Apr 02, 2018 rated it really liked it  ·  review of another edition
Ecce and Old Earth was first published in 1991 and is the second of three novels that comprise The Cadwal Chronicles. It is 390 pages long making it one of Vance's longer works, although shorter than the first novel in the series, the 554 page Araminta Station. It is also a later work by Vance. This is my second reading of this work and I liked it even better after reading it again. It is not as dazzling a novel as the first in the series, Araminta Station, but it is better written and more inte ...more
Jeffrey Daniels
Dec 12, 2017 rated it really liked it
This is the middle book of a trilogy by renowned master Jack Vance.

A reader will never go wrong picking up a Vance book, if only for the sheer delight of his exquisite use of language, both in expansive diction and crafty composition.

The Cadwal Chronicles is less science fiction and fantasy than many of Mr. Vance's other works and more a mystery wrapped in a sociological exploration.

As with most of Mr. Vance's writings, he builds his worlds and cosmos with precision and detail. His books are no
Jun 07, 2019 rated it liked it
This continues the story from Araminta Station. The first part deals with the unfinished plot from that book involving Glawen's father, and the second part follows Wayness in her investigations looking from Cadwal's chart.

Jack Vance has a witty way of writing dialogue, but the plot started to become too repetitive for me. Wayness gets information from someone and goes to a new place and tries to get information from someone else... Then, the writing is very old-fashioned, not just from today's p
Hans van der Veeke
Oct 01, 2017 rated it it was amazing
The second book of the Cadwall Chronicles where Glawen and Wayness travel the galaxy to recover some lost documents. It also shows the second reason why I am so fond of reading Vance; his ability to imagine new worlds with their own flora and fauna, continents, moons and, especially, cultures. So strange and again so natural that it is a pleasure to read. Not only does he describes these anthropological marvels, he also lets them be acted out by the persons in the books. Amongst them is the eart ...more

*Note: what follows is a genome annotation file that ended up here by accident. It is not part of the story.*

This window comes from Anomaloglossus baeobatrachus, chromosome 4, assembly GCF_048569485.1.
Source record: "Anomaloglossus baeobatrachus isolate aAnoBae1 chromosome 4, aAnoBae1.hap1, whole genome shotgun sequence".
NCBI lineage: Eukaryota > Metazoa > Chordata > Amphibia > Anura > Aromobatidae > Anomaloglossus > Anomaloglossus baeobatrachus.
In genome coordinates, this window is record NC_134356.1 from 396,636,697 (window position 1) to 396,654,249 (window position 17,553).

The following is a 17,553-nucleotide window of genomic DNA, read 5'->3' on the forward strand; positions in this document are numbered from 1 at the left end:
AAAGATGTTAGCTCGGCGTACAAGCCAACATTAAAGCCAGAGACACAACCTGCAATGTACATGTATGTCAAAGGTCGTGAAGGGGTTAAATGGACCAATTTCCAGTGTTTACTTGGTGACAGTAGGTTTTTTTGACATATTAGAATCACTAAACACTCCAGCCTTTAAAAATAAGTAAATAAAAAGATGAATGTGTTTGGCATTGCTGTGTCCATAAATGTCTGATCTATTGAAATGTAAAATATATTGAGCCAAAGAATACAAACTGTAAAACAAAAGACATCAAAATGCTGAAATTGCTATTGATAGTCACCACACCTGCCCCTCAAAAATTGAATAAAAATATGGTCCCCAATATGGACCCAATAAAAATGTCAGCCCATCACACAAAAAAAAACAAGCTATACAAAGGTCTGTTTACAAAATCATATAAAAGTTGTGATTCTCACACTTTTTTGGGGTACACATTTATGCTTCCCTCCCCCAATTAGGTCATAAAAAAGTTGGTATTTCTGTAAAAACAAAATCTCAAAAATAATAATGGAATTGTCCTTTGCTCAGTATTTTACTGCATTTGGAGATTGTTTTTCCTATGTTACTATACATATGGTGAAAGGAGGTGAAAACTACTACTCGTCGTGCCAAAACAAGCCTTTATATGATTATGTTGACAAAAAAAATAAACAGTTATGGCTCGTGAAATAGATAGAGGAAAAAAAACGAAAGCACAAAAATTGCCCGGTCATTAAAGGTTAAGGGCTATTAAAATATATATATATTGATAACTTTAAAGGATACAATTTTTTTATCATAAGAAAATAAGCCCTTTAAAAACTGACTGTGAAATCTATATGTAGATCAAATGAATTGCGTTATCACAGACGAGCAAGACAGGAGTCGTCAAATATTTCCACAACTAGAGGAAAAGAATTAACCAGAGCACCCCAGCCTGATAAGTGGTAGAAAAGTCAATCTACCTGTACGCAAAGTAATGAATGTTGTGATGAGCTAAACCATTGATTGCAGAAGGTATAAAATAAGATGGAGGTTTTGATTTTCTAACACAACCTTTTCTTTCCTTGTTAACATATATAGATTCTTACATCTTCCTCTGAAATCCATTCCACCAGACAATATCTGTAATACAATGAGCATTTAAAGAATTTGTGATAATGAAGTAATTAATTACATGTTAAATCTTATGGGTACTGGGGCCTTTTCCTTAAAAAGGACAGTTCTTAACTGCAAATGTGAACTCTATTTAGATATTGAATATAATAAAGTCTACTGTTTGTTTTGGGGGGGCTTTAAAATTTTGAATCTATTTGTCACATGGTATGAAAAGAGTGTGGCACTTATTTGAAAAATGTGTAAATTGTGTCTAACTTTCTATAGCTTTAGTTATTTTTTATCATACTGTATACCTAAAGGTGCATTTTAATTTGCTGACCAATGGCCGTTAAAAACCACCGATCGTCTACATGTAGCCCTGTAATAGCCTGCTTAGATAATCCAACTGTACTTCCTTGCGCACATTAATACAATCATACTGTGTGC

David Meiklejohn
Sep 21, 2018 rated it it was amazing
The second book in the Cadwal Chronicles, this follows first Glawen as he tries to find and rescue his father, then Wayness in possibly the most boring storyline ever. The documents for the deeds of the planet have gone missing and Wayness tries to track them down. On the plus side there are a few murders on the way, but it’s mainly a paper chase.
However what really makes this book, as with much of Vance’s writing, are the characters and the dialogue. Wayness comes across the most salacious char
Marco Stamazza
Oct 01, 2019 rated it liked it
I love to read Vance when I want a relaxing read. I liked the first of the series, Araminta Station, even if I found the author often went off into describing useless scenaries or events. In this second book he does it even more (such as, for example: what do the librarians in Kiev add to the story?) Also, the "treasure hunt" gets ripetitive and the Glawan's expedition at the beginning is a bit too obvious. So, I sometimes got bored while reading it. Having said this, the book is well written an ...more
Aug 22, 2018 rated it liked it
If you liked the first of this trilogy, Araminta Station, you'll like this. I like Vance, a lot. This is about the 6th novel of his I've read in the last few weeks. He loves using exotic color names in his descriptions...and his odd character names are a trademark of his. But it is his innovative cultures and societies that really stand out. ...more
Jun 04, 2020 rated it it was amazing
Soooo goooood. It's been a year or so since I have read this book, so I don't rightly remember which details go with which book, but I loved it. Many unanswered questions in the first book are resolved. If you read the first one, you know Jack Vance so just expect more greatness. ...more
Jan 01, 2019 rated it liked it
Shelves: audiobooks
First section of book was quite interesting, but later part about searching the charter was only ok, so actually 2.5 would be more accurate rating.
Sep 24, 2020 rated it really liked it
A meandering tale full of colourful characters.
Guideaux Hiers
Feb 26, 2021 rated it it was amazing  ·  review of another edition
Great book!
Roddy Williams
Part Two of the Cadwal Chronicles continues with the intrigues of the Naturalist Society and the good (and bad) folk of Cadwal.
At heart it is clearly Vance’s attack on those who seek to plunder the Earth’s resources for their own personal gain and for the most part get away with it due to the apathy of the majority of the population.
The planet Cadwal, which lies somewhere toward the tail end of Mercea’s Wisp in the Gaean Reach, is a beautiful planet of temperate and biological diversity with som
Yanik Franken
Aug 15, 2018 rated it it was amazing
The second Cadwal novel is beefy, though it feels more organized than its predecessor.
I think it’s one of Vance’s best works; I’d give it a 4,5.